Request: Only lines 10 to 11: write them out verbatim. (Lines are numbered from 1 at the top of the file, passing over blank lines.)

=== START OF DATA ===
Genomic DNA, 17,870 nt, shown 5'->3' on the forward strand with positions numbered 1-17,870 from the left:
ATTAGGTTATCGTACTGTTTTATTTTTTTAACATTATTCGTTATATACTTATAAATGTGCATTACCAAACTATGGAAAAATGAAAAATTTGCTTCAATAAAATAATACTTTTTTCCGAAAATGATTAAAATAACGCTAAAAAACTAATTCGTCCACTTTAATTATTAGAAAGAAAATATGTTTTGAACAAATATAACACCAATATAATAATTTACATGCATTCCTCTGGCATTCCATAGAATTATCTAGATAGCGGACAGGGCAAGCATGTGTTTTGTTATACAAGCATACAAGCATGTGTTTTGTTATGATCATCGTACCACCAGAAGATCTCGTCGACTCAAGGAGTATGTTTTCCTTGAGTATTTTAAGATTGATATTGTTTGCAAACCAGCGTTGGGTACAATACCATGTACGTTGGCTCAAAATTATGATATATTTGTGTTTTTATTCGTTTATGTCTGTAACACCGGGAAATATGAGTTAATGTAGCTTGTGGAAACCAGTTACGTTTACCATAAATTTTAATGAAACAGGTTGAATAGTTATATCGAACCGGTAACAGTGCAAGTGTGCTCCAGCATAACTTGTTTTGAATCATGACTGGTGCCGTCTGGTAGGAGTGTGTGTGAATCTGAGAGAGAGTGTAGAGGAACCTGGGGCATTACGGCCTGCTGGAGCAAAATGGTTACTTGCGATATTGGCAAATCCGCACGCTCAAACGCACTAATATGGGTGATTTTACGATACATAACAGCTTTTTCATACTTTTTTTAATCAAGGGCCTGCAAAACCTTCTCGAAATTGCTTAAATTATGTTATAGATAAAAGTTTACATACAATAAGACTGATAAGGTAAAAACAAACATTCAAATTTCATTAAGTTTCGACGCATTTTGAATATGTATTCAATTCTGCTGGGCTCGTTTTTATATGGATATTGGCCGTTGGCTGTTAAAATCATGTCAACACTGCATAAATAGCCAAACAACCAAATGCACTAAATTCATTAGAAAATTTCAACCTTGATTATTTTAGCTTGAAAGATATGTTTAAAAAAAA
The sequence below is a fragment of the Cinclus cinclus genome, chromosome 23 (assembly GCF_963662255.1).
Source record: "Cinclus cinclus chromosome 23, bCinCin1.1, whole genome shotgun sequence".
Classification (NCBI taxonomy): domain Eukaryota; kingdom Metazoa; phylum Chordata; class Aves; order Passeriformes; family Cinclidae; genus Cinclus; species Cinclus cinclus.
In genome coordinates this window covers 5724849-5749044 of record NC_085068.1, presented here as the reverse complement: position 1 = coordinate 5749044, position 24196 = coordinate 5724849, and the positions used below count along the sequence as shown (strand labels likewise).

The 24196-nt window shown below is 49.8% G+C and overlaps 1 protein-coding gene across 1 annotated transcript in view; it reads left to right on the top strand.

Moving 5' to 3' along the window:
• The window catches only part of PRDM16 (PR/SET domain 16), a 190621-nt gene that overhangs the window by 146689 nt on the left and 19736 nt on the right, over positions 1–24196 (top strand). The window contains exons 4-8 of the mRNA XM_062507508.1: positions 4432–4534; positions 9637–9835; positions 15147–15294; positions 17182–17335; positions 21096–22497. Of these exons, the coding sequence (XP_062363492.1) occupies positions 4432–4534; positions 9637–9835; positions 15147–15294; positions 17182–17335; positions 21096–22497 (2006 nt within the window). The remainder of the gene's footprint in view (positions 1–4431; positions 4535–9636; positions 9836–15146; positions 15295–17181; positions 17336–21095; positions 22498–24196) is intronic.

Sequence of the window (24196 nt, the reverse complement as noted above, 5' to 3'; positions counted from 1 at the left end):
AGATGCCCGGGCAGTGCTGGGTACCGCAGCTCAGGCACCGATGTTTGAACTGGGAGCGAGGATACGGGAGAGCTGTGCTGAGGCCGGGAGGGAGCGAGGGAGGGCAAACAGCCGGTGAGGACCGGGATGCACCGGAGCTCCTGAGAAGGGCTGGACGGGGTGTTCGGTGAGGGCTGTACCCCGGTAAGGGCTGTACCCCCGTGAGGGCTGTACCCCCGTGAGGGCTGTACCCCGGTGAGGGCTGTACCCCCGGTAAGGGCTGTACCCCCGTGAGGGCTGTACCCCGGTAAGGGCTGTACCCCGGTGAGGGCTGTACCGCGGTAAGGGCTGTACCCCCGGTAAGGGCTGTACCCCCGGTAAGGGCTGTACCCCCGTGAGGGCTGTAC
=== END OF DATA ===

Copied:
Sequence of the window (24196 nt, the reverse complement as noted above, 5' to 3'; positions counted from 1 at the left end):
AGATGCCCGGGCAGTGCTGGGTACCGCAGCTCAGGCACCGATGTTTGAACTGGGAGCGAGGATACGGGAGAGCTGTGCTGAGGCCGGGAGGGAGCGAGGGAGGGCAAACAGCCGGTGAGGACCGGGATGCACCGGAGCTCCTGAGAAGGGCTGGACGGGGTGTTCGGTGAGGGCTGTACCCCGGTAAGGGCTGTACCCCCGTGAGGGCTGTACCCCCGTGAGGGCTGTACCCCGGTGAGGGCTGTACCCCCGGTAAGGGCTGTACCCCCGTGAGGGCTGTACCCCGGTAAGGGCTGTACCCCGGTGAGGGCTGTACCGCGGTAAGGGCTGTACCCCCGGTAAGGGCTGTACCCCCGGTAAGGGCTGTACCCCCGTGAGGGCTGTAC